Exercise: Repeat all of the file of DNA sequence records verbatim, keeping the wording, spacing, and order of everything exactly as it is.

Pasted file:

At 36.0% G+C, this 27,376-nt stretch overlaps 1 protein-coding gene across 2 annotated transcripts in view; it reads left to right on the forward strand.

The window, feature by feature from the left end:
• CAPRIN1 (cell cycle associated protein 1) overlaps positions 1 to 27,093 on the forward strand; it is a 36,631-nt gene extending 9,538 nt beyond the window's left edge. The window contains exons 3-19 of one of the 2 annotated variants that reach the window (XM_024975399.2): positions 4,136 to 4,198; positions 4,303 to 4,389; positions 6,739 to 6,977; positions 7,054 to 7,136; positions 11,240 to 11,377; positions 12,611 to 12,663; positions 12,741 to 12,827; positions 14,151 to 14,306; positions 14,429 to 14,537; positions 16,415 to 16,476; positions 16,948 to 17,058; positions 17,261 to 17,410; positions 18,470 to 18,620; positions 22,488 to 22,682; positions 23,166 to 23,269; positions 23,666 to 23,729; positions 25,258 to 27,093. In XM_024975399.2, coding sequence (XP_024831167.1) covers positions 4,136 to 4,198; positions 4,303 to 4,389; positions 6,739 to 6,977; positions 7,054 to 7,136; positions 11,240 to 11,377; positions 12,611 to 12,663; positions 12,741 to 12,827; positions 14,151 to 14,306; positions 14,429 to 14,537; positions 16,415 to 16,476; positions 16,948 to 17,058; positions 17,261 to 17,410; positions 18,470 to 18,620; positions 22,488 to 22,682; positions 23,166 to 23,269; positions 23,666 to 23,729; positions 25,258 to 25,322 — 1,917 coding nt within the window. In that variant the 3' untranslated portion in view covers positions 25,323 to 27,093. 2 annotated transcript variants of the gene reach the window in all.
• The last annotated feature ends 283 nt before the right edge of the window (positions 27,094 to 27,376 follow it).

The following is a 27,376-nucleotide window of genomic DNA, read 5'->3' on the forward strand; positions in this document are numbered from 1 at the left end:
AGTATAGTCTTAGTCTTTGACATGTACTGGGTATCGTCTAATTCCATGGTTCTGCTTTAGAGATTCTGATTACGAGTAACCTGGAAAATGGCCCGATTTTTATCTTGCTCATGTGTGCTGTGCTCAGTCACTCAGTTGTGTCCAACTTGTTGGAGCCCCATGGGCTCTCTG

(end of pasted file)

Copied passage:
At 36.0% G+C, this 27,376-nt stretch overlaps 1 protein-coding gene across 2 annotated transcripts in view; it reads left to right on the forward strand.

The window, feature by feature from the left end:
• CAPRIN1 (cell cycle associated protein 1) overlaps positions 1 to 27,093 on the forward strand; it is a 36,631-nt gene extending 9,538 nt beyond the window's left edge. The window contains exons 3-19 of one of the 2 annotated variants that reach the window (XM_024975399.2): positions 4,136 to 4,198; positions 4,303 to 4,389; positions 6,739 to 6,977; positions 7,054 to 7,136; positions 11,240 to 11,377; positions 12,611 to 12,663; positions 12,741 to 12,827; positions 14,151 to 14,306; positions 14,429 to 14,537; positions 16,415 to 16,476; positions 16,948 to 17,058; positions 17,261 to 17,410; positions 18,470 to 18,620; positions 22,488 to 22,682; positions 23,166 to 23,269; positions 23,666 to 23,729; positions 25,258 to 27,093. In XM_024975399.2, coding sequence (XP_024831167.1) covers positions 4,136 to 4,198; positions 4,303 to 4,389; positions 6,739 to 6,977; positions 7,054 to 7,136; positions 11,240 to 11,377; positions 12,611 to 12,663; positions 12,741 to 12,827; positions 14,151 to 14,306; positions 14,429 to 14,537; positions 16,415 to 16,476; positions 16,948 to 17,058; positions 17,261 to 17,410; positions 18,470 to 18,620; positions 22,488 to 22,682; positions 23,166 to 23,269; positions 23,666 to 23,729; positions 25,258 to 25,322 — 1,917 coding nt within the window. In that variant the 3' untranslated portion in view covers positions 25,323 to 27,093. 2 annotated transcript variants of the gene reach the window in all.
• The last annotated feature ends 283 nt before the right edge of the window (positions 27,094 to 27,376 follow it).

The following is a 27,376-nucleotide window of genomic DNA, read 5'->3' on the forward strand; positions in this document are numbered from 1 at the left end:
AGTATAGTCTTAGTCTTTGACATGTACTGGGTATCGTCTAATTCCATGGTTCTGCTTTAGAGATTCTGATTACGAGTAACCTGGAAAATGGCCCGATTTTTATCTTGCTCATGTGTGCTGTGCTCAGTCACTCAGTTGTGTCCAACTTGTTGGAGCCCCATGGGCTCTCTG